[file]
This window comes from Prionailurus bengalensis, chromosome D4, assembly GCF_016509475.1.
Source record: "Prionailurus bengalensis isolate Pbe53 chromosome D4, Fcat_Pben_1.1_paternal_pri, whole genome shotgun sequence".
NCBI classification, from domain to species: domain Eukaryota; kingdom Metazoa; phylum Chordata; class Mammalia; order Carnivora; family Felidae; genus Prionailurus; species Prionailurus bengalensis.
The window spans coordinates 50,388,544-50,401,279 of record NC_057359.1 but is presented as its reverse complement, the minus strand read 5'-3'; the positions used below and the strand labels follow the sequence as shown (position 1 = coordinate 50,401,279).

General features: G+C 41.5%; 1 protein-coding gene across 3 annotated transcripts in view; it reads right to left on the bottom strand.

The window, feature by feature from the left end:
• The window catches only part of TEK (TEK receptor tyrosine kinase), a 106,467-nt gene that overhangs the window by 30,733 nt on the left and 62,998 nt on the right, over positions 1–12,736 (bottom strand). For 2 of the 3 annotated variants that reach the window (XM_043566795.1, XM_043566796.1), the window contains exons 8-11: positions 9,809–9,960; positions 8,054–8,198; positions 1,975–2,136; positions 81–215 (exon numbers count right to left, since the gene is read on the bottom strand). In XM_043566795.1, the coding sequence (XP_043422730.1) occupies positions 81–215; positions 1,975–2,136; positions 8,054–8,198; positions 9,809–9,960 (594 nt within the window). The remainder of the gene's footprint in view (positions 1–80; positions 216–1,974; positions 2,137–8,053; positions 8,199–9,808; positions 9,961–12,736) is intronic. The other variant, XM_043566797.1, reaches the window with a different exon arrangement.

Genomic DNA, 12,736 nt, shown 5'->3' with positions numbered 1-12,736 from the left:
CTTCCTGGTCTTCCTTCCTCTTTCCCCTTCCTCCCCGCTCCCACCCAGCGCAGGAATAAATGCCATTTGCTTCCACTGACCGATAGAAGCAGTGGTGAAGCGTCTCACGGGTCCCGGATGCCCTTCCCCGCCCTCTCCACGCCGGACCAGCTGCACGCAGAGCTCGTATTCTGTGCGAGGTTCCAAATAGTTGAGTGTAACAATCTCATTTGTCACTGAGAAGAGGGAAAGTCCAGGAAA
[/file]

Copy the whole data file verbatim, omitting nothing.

This window comes from Prionailurus bengalensis, chromosome D4, assembly GCF_016509475.1.
Source record: "Prionailurus bengalensis isolate Pbe53 chromosome D4, Fcat_Pben_1.1_paternal_pri, whole genome shotgun sequence".
NCBI classification, from domain to species: domain Eukaryota; kingdom Metazoa; phylum Chordata; class Mammalia; order Carnivora; family Felidae; genus Prionailurus; species Prionailurus bengalensis.
The window spans coordinates 50,388,544-50,401,279 of record NC_057359.1 but is presented as its reverse complement, the minus strand read 5'-3'; the positions used below and the strand labels follow the sequence as shown (position 1 = coordinate 50,401,279).

General features: G+C 41.5%; 1 protein-coding gene across 3 annotated transcripts in view; it reads right to left on the bottom strand.

The window, feature by feature from the left end:
• The window catches only part of TEK (TEK receptor tyrosine kinase), a 106,467-nt gene that overhangs the window by 30,733 nt on the left and 62,998 nt on the right, over positions 1–12,736 (bottom strand). For 2 of the 3 annotated variants that reach the window (XM_043566795.1, XM_043566796.1), the window contains exons 8-11: positions 9,809–9,960; positions 8,054–8,198; positions 1,975–2,136; positions 81–215 (exon numbers count right to left, since the gene is read on the bottom strand). In XM_043566795.1, the coding sequence (XP_043422730.1) occupies positions 81–215; positions 1,975–2,136; positions 8,054–8,198; positions 9,809–9,960 (594 nt within the window). The remainder of the gene's footprint in view (positions 1–80; positions 216–1,974; positions 2,137–8,053; positions 8,199–9,808; positions 9,961–12,736) is intronic. The other variant, XM_043566797.1, reaches the window with a different exon arrangement.

Genomic DNA, 12,736 nt, shown 5'->3' with positions numbered 1-12,736 from the left:
CTTCCTGGTCTTCCTTCCTCTTTCCCCTTCCTCCCCGCTCCCACCCAGCGCAGGAATAAATGCCATTTGCTTCCACTGACCGATAGAAGCAGTGGTGAAGCGTCTCACGGGTCCCGGATGCCCTTCCCCGCCCTCTCCACGCCGGACCAGCTGCACGCAGAGCTCGTATTCTGTGCGAGGTTCCAAATAGTTGAGTGTAACAATCTCATTTGTCACTGAGAAGAGGGAAAGTCCAGGAAA